Brooklyn Heights

Brooklyn Heights multifamily property 146 Willow St. morphs into $18 million mansion

Eye On Real Estate

May 25, 2016 By Lore Croghan Brooklyn Daily Eagle
Construction work is ongoing at 146 Willow St. (the brownstone in the center of the photo), a multifamily building that's being converted to a single-family mansion. Eagle photo by Lore Croghan
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Nice price.

We’re talking about the $18 million sum that Shahrzad Khayami wants for 146 Willow St.

It would be a record for Brooklyn if that’s what the house sells for.

Last winter, we drew readers’ attention to this Brooklyn Heights Historic District property, which is identified in city Buildings Department records as an 11-family building that’s being converted into a single-family home.

News for those who live, work and play in Brooklyn and beyond

As the Brooklyn Eagle previously reported, Khayami bought the apartment building through an LLC for $6.8 million in 2014. She’s a former senior portfolio manager at Citigroup Asset Management and founder of investment advisory firm AnK Capital.

Recently, her Willow Street construction project drew big media attention, and rightfully so, when brokerage Town Residential launched sales efforts for the property.

The marketing website for 146 Willow describes it as a 25-foot-wide mansion with a landscaped roof terrace. The building was constructed in 1920, the website notes.

This makes it one of the newer structures in the Brooklyn Heights Historic District — which has an array of homes built before the Civil War plus some 1880s mansions that spice up the streetscapes.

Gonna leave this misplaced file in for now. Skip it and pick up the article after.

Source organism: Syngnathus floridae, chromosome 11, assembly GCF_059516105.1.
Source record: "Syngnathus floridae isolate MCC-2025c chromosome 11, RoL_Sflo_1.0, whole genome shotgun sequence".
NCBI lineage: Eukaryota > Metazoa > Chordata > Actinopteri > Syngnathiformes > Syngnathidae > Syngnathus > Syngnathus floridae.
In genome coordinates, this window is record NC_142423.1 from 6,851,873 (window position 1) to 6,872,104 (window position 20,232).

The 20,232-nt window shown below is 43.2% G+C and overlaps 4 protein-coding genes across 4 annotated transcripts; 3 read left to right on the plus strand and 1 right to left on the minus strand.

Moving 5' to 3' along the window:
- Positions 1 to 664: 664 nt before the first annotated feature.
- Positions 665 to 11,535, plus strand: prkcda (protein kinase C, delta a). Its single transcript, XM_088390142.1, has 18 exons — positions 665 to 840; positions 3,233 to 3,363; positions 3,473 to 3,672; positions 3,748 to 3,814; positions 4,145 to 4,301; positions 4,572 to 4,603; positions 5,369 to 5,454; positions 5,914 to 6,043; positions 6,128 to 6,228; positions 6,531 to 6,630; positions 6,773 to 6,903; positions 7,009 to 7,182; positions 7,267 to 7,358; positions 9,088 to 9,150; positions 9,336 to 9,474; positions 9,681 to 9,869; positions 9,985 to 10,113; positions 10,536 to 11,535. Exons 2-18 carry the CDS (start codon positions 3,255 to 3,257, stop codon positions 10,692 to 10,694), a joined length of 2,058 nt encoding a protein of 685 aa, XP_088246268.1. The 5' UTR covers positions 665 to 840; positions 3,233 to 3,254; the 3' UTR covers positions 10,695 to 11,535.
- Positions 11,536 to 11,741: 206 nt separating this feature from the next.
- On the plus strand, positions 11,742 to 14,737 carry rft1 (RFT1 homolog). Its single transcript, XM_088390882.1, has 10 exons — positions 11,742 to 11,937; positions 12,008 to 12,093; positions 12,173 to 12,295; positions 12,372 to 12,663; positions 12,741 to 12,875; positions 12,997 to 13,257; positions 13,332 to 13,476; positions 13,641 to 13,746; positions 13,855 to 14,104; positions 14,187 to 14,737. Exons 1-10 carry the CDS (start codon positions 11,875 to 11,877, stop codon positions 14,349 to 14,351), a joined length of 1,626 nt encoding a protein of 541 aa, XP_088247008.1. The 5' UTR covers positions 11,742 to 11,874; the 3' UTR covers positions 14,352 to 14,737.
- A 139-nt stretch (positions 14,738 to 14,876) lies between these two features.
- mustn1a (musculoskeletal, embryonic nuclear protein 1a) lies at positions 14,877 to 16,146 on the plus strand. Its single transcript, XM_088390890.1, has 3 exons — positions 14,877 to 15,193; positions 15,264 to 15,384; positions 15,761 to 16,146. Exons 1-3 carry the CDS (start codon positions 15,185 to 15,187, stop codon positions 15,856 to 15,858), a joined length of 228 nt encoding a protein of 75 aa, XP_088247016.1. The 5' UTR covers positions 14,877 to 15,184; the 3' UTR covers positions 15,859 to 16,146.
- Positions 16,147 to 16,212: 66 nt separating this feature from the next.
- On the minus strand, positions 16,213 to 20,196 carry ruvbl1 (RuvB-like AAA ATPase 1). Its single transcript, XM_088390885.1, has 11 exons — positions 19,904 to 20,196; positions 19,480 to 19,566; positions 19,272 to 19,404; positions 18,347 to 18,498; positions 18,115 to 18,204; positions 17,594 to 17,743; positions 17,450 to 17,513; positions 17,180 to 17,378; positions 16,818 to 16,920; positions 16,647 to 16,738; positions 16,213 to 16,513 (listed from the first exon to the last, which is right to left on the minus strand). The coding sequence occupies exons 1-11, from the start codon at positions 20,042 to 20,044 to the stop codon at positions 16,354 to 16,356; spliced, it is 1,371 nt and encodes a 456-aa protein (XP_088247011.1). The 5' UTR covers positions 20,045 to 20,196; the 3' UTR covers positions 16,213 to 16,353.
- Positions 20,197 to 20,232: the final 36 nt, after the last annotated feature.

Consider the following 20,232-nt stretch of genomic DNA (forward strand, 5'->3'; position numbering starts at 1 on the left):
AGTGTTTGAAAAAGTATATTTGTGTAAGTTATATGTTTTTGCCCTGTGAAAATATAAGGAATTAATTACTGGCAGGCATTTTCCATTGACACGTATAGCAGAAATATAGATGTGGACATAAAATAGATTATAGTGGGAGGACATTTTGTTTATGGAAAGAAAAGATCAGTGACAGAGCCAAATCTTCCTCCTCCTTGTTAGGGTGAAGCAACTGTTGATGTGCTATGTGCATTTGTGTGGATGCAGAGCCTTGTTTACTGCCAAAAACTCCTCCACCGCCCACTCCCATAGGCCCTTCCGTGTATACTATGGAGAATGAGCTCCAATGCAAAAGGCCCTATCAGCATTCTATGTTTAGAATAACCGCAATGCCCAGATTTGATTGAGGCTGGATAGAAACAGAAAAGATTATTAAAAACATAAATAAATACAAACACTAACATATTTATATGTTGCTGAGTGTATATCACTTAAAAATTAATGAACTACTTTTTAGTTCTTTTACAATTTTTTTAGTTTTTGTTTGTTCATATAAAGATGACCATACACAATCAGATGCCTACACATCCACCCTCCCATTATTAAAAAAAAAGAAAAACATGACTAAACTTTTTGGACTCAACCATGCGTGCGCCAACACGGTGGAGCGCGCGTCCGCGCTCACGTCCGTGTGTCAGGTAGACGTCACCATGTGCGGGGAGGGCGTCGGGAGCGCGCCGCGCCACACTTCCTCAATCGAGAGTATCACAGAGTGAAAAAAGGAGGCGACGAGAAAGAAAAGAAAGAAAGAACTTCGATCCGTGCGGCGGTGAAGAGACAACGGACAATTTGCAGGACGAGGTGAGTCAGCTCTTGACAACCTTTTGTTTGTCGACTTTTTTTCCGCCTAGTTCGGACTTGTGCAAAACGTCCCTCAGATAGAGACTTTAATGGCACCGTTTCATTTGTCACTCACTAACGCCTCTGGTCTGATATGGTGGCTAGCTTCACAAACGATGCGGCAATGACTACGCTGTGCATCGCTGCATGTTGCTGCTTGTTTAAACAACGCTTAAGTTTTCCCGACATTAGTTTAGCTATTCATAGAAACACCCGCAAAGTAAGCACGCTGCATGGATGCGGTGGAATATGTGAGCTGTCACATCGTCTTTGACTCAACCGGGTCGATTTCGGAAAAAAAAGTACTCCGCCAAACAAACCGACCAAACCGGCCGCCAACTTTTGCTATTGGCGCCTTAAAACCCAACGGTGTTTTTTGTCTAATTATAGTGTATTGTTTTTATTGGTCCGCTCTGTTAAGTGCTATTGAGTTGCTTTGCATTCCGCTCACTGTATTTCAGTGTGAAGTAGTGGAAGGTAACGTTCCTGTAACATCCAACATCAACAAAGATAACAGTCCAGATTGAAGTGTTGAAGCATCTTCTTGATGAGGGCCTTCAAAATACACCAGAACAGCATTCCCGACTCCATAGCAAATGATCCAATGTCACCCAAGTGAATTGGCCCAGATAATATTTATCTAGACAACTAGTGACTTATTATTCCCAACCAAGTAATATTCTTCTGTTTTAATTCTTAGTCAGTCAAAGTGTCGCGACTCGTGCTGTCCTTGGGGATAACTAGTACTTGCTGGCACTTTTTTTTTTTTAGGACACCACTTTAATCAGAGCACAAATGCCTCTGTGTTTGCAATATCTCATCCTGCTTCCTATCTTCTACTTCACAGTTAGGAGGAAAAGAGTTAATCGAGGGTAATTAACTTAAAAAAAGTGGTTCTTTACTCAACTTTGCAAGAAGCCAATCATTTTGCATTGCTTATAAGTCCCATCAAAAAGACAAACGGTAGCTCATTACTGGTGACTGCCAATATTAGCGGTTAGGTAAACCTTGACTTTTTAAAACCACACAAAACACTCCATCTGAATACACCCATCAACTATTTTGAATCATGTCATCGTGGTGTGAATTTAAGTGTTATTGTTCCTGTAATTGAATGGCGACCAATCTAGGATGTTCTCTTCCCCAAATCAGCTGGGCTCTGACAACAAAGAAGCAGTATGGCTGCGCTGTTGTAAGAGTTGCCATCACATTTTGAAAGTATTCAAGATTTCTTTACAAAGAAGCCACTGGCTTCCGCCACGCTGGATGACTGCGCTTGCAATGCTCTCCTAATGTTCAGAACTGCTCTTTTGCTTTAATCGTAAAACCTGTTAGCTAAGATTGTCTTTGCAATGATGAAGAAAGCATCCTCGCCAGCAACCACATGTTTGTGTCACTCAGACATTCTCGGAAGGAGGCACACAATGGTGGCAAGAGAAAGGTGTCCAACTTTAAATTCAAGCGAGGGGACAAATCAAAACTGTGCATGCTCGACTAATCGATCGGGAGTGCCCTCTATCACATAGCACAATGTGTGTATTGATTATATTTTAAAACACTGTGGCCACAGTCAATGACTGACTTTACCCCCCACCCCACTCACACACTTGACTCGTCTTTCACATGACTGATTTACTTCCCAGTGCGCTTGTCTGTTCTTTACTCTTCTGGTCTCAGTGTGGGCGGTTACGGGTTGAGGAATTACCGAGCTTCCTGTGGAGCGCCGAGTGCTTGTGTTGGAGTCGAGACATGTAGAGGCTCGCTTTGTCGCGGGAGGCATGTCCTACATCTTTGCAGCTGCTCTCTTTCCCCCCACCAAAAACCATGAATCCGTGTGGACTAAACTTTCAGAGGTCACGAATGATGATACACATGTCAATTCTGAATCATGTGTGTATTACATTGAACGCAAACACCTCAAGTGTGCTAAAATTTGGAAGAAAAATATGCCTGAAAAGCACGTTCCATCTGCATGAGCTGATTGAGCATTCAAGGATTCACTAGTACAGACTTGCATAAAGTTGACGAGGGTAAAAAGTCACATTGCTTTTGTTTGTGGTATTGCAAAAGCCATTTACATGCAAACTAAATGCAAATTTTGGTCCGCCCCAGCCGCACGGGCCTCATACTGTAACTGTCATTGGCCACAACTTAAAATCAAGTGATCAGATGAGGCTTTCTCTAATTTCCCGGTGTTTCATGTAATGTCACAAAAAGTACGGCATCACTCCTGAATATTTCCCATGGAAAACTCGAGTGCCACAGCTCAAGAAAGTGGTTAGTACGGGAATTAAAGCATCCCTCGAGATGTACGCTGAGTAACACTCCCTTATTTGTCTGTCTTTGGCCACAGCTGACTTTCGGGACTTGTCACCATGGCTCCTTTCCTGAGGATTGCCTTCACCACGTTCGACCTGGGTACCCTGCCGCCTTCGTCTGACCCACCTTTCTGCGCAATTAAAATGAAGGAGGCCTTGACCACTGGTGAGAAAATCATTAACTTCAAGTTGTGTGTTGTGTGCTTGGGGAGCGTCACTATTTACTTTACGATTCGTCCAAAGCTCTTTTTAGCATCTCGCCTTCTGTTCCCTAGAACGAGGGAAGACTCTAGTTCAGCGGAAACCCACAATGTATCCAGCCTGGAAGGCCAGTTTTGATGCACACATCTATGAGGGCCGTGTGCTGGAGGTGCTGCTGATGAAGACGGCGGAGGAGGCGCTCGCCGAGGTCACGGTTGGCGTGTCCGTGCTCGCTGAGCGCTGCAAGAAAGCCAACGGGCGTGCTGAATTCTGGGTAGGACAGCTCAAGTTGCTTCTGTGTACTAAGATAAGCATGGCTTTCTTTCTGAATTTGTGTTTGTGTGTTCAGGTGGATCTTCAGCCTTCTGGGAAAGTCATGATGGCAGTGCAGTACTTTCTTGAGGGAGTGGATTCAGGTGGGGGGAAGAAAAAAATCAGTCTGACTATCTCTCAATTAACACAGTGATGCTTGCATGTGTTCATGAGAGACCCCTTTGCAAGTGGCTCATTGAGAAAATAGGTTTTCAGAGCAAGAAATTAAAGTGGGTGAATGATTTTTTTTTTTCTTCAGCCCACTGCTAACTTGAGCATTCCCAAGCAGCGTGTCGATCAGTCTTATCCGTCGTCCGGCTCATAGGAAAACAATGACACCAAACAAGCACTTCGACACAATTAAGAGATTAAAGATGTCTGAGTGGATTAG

Amenities at 146 Willow include a meditation room in the master bedroom suite, a Wall Street Journal story notes.

The brownstone building’s renovation is a work in progress. Scaffolding and construction shrouding have been removed, we noticed when we were taking photographs on Willow Street the other day.

The developer will construct “a stoop, and a fenced-in area, together with stairs” on the sidewalk outside 146 Willow, according to a revocable consent agreement with the city Department of Transportation. This hasn’t happened yet.

Real estate-obsessed readers surely remember this, but we’ll mention it anyway: Willow Street houses have sold for mountains of money in recent years.

Federal-style 104 Willow St., which was built in 1826, sold for $10.625 million in 2014, city Finance Department records show.

The 1830s-vintage Greek Revival-style mansion where Truman Capote lived and worked, 70 Willow St., sold in 2012 for Brooklyn Heights’ highest home-sale price ever, $12.5 million.

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